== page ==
How Marijuana Saved a Colorado Town

We often hear about how marijuana legalization has helped fund different educational programs or welfare services, but it turns out for one Colorado town, it basically saved them from economic depression.

Trinidad, Colorado is a small town of around 8,100 people about 13 miles north of the New Mexico border. Despite its small size, the town boasts 23 licensed marijuana dispensaries. That's approximately one dispensary for every 352 residents, a rate about 10 times more than cannabis destinations such as Boulder or Denver

Prior to marijuana legalization, the town was dying. Industrial jobs had left the area, and so had many of the town's residents.

“Before marijuana came here, the town was dead,” Nick Cordova, owner of local restaurant Frontier BBQ and partner in the town’s “420-friendly” Frontier Motel, told High Times. “Half the population was gone. Half the town was abandoned. Half the downtown buildings were abandoned and run down. Without weed, half this town wouldn’t be here. Literally.”

Cordova even says marijuana's the only sustainable industry in the town. No other businesses are creating jobs, and no where else is hiring. The town's population has nearly doubled since just 2014.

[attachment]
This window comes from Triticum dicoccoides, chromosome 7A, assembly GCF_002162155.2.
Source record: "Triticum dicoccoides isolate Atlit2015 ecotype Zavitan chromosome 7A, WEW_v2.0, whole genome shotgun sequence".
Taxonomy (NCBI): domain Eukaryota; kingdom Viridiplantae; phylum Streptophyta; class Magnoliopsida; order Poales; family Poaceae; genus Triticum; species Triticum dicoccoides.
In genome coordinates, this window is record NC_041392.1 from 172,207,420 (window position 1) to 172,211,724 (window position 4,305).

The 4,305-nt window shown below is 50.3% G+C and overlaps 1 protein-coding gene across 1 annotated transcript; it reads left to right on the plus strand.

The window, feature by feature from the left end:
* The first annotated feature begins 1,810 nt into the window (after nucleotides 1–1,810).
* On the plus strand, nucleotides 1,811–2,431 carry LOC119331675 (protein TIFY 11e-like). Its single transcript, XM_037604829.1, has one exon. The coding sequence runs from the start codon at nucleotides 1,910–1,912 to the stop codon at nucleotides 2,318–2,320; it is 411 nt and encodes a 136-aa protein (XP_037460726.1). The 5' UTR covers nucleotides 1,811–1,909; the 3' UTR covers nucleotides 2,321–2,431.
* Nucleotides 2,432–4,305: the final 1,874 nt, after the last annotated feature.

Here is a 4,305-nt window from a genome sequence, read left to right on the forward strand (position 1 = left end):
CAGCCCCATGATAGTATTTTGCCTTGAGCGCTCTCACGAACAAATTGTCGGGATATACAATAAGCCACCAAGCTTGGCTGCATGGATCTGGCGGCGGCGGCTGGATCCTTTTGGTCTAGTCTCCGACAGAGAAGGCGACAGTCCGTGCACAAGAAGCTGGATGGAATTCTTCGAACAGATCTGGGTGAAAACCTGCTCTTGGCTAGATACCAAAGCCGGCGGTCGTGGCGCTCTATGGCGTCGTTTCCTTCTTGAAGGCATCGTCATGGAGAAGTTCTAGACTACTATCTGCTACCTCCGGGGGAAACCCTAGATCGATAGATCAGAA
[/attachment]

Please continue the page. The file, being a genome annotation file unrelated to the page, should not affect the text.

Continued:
The location is a huge selling point for Trinidad. Since it's located so close to the New Mexico border, and actually not that far from Oklahoma or Texas as well, many cannabis seekers head to Trinidad to stock up on legal supply before (illegally) taking back to their home towns. One cannabis business owners says of the hundreds of sales he makes every day, he estimates only a half dozen are made by Colorado residents.

And while marijuana taxes may make up only a small part of the Colorado state government revenue, it's a huge percentage for Trinidad. Last year the city's marijuana tax brought in $2.5 million, which is a little under 20 percent of the city's total $13 million general fund.

The big worry for the residents of Trinidad is what will happen if the state of New Mexico legalizes marijuana, which may not be too far off. For once, news of a state legalizing marijuana would actually not be great news for these cannabis business owners.

But until then, Trinidad will gladly profit off other states' prohibitionist policies.

(h/t High Times)

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Right now, cannabis can only be legally purchased through dispensaries or online retailers, but that could change if a group representing corner stores across America gets its way. The lobbying arm of the National Association of Convenience Stores (NACS) is preparing to fight for the ability of their members to sell weed once it becomes federally legal in America. NACS doesn't have support for federal cannabis policy reform on their official agenda, but that doesn't mean they don't want a piece of the pie if the industry is legalized nationwide.

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